An Old Piano and a New Lesson

An Old Piano and a New Lesson

The girls were in elementary school when they began piano lessons. We purchased an old upright piano through a music school and it found its home in our playroom. The tinkle of simple practice sessions and newly learned musical pieces floated through the house, usually in cramming sessions before each lesson.

Over time the lessons faded and the piano remained quietly unused, stoically displaying family photos and a plant or two.

Many times I sat at my computer, phoning various organizations to offer our old piano as a donation. But each time we were faced with a “Yes Please!!” and then the reality of having to cover the cost of moving it ourselves, somewhere in the neighborhood of $500 to $600 dollars. And so the piano remained and I began to think of it as a problem and a nuisance.

Almost 15 years later our house is going through a huge sort out and clean up. There have been countless trips to donation centers, the recycling bin is sweating from heavy usage, a large dumpster is being filled, and Junkluggers took away a large truck load of things for recycling and reusing. And still, there sat the piano.

old piano new lessonBut I have to say that the huge cleaning out project has coincided (perhaps not accidentally) with some remarkable movement in all areas of our lives. Things are happening fast and easily, old to-do lists are getting shorter and the full schedule seems to facilitate even more being accomplished. And so on Sunday night at 10 PM I placed an ad on Craig’s List, offering our old piano, for free, to anyone willing to organize their own transportation.

By Monday morning at 11 AM I had about 15 responses, and there were a couple of heartfelt ones. Someone offering information about a non-profit that would cover transportation costs, another sharing how their piano had been lost in a house fire, and yet another who felt the piano would be great for their child to learn on. But one woman’s emails caught my attention. She had written twice and her determination just knocked me over. I called her and answered her questions about the history of the piano, it’s overall condition, and when she could pick it up.

At 8 PM Monday evening she arrived in a large truck with four strapping men to move the piano out the house. They were all so happy and excited that it felt like a moving party. I asked them to be especially careful and safe since they had to carry it down two flights of stairs from the front door to the driveway. In less than 10 minutes the piano was safely in the truck, and Christine and I were chatting excitedly about life, the outdoors, and her love of playing the piano since she was young. It turned out that a couple of the men shared her love of music, and as we talked, from the darkness inside the still open truck, music flowed. They were taking turns playing our old piano. I wish they could have stayed longer so we could linger in the sweet sound of the notes.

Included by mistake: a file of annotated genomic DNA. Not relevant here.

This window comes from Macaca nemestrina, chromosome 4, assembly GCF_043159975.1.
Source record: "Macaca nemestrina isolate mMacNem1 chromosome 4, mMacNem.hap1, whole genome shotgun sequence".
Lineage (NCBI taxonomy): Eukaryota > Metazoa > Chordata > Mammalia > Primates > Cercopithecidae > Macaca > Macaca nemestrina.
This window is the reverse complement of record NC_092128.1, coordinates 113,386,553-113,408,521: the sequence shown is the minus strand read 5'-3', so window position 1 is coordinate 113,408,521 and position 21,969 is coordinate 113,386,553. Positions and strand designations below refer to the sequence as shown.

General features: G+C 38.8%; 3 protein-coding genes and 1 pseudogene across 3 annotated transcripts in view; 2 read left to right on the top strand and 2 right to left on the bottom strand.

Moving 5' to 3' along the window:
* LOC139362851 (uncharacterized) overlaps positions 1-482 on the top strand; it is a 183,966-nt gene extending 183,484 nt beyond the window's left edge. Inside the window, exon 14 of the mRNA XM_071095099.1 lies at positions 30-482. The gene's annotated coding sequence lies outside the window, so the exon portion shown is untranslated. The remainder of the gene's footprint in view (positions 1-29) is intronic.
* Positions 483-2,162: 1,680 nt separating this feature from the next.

My gratitude was overflowing. My ‘problem and nuisance’ had evaporated almost instantly, and as it did, I felt a fondness for the piano that I had never experienced before. With the burden of its presence released, it revealed itself for what it was, the possibility of music. For all those years, it sat without complaint as a simple and beautiful possibility. Everything else about it had been a contribution of my mind. And so standing in the driveway, as it’s gift was brought out of remission, I felt such appreciation.

I found myself feeling overwhelmed by the sincere and deep gratitude of this group of people. They were over-joyed at their apparent good luck and were looking forward to making the piano part of a home and were all excited about having opportunities to play it.

And so as we said our goodbyes we were all immersed in profound gratitude, and a group of complete strangers were hugging and smiling and saying thank-you.

And then it was gone. I am very surprised to feel a sense of sadness. Perhaps I have not fully appreciated all the memories that were associated with the old piano, and how it bore witness to our children growing up with us and the parade of pets that maneuvered around it. But there lingers with me that brief interaction with a small group of people who magnified an experience of gratitude. And that is simply music to my heart.




Published by Jenny

Jenny Rush resides in Maine, offering free resources for dealing with Lyme disease. Author and host of teleconference calls, guest speaker, retreat leader, personal coach - dealing with emotional/spiritual challenges of chronic illness.


  • skeeter

    February 3, 2016 at 6:43 pm Reply

    Your injection of such positive and rewarding energy into the universe will continue to enhance the lives of many. Kudos!

    • Jenny

      February 3, 2016 at 7:03 pm Reply

      Thanks Skeeter. xoxo

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